Unlikely as it would seem, both Thrivent Financial for Lutherans and the Department of Labor (DOL) could be considered winners when a U.S. District Court judge on November 3, 2017, granted an injunction against a key aspect of the DOL’s investment fiduciary guidance.
Thrivent filed suit in 2016 against the DOL in U.S. District Court for the District of Minnesota, contending that a provision of the DOL fiduciary guidance Best Interest Contract (BIC) exemption would unfairly penalize the organization. That provision was intended to prevent financial organizations from contractually binding clients to give up their right to participate in class legal actions to settle grievances.
District Court Ruling
District Judge Susan Nelson granted the injunction against enforcement of that element of the fiduciary guidance on the grounds that it could harm Thrivent, and therefore, should not be enforced without further litigation. That litigation may, in fact, not go forward, since the DOL under the leadership of President Trump’s appointee, Alexander Acosta, had already indicated in its own guidance that the agency does not intend to enforce the provision that prompted Thrivent’s lawsuit.
Furthermore, the DOL formally asked the court not to issue a final ruling, and instead to issue a “stay” order, halting the case’s progress. As a result, concurrent with the injunction granted to Thrivent, Judge Nelson also granted the DOL’s request for a stay of the proceedings.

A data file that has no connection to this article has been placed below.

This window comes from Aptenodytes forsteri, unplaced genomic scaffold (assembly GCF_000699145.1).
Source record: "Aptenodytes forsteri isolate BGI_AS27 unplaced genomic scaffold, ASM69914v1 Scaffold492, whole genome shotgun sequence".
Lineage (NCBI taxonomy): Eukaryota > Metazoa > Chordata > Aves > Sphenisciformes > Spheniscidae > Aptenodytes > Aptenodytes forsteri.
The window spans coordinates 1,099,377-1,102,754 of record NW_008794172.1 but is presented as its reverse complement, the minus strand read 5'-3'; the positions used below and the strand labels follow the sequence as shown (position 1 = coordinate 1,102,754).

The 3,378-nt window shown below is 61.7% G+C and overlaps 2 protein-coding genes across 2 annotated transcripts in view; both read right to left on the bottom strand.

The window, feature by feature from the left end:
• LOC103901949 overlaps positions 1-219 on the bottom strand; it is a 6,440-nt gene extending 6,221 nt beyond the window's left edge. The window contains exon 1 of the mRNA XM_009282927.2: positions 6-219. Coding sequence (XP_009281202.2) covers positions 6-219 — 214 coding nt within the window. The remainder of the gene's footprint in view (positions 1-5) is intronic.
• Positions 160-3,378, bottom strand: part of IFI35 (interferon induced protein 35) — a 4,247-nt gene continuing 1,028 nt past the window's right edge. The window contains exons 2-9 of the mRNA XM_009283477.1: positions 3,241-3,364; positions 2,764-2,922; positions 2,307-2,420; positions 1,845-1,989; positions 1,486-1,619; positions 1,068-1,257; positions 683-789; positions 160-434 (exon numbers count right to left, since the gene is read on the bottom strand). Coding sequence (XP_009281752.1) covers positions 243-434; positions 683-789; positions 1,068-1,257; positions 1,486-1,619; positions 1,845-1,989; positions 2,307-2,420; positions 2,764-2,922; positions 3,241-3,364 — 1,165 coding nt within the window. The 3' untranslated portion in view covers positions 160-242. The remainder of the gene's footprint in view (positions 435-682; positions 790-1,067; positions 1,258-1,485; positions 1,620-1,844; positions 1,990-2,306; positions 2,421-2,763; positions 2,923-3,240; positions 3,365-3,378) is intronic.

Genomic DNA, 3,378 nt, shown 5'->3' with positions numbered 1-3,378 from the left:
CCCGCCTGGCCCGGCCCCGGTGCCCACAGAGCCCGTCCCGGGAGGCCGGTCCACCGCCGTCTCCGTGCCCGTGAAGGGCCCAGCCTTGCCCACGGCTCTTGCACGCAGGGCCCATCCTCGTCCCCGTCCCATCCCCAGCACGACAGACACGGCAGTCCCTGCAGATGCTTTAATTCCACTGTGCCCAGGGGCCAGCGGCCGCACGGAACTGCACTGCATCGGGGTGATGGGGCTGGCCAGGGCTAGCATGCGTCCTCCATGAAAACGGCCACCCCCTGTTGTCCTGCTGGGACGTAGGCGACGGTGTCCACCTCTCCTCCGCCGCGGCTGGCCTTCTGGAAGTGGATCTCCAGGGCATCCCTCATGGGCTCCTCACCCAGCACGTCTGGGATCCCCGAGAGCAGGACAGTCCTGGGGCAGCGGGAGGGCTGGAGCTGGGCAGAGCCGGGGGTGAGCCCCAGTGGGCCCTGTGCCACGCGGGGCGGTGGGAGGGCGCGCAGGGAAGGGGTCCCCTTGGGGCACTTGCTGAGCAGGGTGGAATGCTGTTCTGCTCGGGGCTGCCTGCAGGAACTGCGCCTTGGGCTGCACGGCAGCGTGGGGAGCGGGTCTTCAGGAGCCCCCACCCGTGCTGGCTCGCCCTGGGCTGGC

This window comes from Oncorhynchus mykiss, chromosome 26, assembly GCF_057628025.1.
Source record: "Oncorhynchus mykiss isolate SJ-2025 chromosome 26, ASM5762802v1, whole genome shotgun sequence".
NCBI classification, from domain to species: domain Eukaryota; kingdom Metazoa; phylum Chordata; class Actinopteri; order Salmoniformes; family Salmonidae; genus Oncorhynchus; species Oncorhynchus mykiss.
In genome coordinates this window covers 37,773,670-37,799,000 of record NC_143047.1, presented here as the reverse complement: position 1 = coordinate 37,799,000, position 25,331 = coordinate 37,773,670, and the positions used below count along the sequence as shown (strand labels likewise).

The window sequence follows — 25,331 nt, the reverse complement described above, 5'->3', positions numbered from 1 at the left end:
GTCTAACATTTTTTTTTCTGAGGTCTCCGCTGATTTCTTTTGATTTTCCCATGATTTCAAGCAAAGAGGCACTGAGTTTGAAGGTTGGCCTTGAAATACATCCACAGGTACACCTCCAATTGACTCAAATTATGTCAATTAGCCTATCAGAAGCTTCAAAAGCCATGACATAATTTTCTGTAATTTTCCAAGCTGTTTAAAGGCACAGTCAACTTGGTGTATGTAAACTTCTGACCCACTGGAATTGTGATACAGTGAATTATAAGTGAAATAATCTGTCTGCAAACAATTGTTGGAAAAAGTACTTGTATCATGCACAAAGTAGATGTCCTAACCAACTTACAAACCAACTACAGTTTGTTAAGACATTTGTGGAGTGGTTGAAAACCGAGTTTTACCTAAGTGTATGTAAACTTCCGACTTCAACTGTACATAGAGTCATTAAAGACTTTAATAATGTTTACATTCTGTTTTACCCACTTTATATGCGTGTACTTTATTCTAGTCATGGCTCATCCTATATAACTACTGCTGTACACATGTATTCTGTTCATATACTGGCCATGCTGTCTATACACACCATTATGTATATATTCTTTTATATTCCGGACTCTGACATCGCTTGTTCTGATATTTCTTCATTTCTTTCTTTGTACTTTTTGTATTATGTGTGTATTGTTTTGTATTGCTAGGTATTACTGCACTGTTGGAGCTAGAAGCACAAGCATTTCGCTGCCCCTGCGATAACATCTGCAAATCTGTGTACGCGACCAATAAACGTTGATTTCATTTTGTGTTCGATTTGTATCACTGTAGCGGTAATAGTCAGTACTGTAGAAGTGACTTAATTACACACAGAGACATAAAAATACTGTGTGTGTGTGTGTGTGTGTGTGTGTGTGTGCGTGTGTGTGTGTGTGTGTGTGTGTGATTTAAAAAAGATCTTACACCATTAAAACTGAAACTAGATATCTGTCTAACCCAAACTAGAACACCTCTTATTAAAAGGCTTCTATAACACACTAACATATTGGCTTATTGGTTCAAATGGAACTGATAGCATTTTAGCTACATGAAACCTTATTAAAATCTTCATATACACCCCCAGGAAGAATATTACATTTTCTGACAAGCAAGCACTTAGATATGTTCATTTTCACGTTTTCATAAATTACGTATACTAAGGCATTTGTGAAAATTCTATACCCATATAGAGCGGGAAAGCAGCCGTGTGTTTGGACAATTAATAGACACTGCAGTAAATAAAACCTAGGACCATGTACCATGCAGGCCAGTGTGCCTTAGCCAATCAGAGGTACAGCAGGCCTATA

Key to understanding this apparent contradiction is the fact that the final fiduciary rule and accompanying prohibited transaction exemptions—prominent among them being the BIC exemption—were drafted under the administration of President Obama, whose DOL leadership advocated for tougher investment fiduciary standards. Since the election of President Trump, new DOL leadership has advocated for delayed and relaxed enforcement of the final fiduciary regulations and exemptions.
Many believe that some of the strongest provisions in the guidance package may eventually be altered or withdrawn. Unless Thrivent or the DOL determines that final settlement of the case is in its best interest—Thrivent perhaps anticipating a different DOL philosophy under a future administration—it appears unlikely that the case will be resumed.